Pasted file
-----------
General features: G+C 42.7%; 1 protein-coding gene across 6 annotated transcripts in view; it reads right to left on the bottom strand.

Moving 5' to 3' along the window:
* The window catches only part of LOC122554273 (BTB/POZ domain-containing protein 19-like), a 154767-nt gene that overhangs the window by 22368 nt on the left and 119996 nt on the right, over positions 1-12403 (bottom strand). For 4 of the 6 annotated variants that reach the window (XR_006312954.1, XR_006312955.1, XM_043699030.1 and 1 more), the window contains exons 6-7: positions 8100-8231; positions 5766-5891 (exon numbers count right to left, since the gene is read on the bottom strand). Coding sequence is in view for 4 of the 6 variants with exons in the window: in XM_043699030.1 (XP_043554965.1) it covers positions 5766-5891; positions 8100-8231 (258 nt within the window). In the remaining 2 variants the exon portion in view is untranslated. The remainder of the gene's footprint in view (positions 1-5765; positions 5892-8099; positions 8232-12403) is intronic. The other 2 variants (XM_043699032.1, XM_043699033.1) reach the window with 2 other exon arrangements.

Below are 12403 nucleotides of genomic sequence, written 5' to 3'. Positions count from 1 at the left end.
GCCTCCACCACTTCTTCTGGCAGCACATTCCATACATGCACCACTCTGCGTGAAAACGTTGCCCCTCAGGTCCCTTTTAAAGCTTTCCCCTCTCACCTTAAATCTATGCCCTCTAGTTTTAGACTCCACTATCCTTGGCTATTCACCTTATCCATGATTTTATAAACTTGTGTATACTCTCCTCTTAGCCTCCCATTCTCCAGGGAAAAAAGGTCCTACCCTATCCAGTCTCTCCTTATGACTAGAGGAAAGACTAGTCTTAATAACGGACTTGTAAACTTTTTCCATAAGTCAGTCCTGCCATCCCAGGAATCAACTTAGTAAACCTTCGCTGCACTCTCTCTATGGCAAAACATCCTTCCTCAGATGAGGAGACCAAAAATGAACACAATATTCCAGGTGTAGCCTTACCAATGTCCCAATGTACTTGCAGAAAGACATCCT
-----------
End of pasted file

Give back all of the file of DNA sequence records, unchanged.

General features: G+C 42.7%; 1 protein-coding gene across 6 annotated transcripts in view; it reads right to left on the bottom strand.

Moving 5' to 3' along the window:
* The window catches only part of LOC122554273 (BTB/POZ domain-containing protein 19-like), a 154767-nt gene that overhangs the window by 22368 nt on the left and 119996 nt on the right, over positions 1-12403 (bottom strand). For 4 of the 6 annotated variants that reach the window (XR_006312954.1, XR_006312955.1, XM_043699030.1 and 1 more), the window contains exons 6-7: positions 8100-8231; positions 5766-5891 (exon numbers count right to left, since the gene is read on the bottom strand). Coding sequence is in view for 4 of the 6 variants with exons in the window: in XM_043699030.1 (XP_043554965.1) it covers positions 5766-5891; positions 8100-8231 (258 nt within the window). In the remaining 2 variants the exon portion in view is untranslated. The remainder of the gene's footprint in view (positions 1-5765; positions 5892-8099; positions 8232-12403) is intronic. The other 2 variants (XM_043699032.1, XM_043699033.1) reach the window with 2 other exon arrangements.

Below are 12403 nucleotides of genomic sequence, written 5' to 3'. Positions count from 1 at the left end.
GCCTCCACCACTTCTTCTGGCAGCACATTCCATACATGCACCACTCTGCGTGAAAACGTTGCCCCTCAGGTCCCTTTTAAAGCTTTCCCCTCTCACCTTAAATCTATGCCCTCTAGTTTTAGACTCCACTATCCTTGGCTATTCACCTTATCCATGATTTTATAAACTTGTGTATACTCTCCTCTTAGCCTCCCATTCTCCAGGGAAAAAAGGTCCTACCCTATCCAGTCTCTCCTTATGACTAGAGGAAAGACTAGTCTTAATAACGGACTTGTAAACTTTTTCCATAAGTCAGTCCTGCCATCCCAGGAATCAACTTAGTAAACCTTCGCTGCACTCTCTCTATGGCAAAACATCCTTCCTCAGATGAGGAGACCAAAAATGAACACAATATTCCAGGTGTAGCCTTACCAATGTCCCAATGTACTTGCAGAAAGACATCCT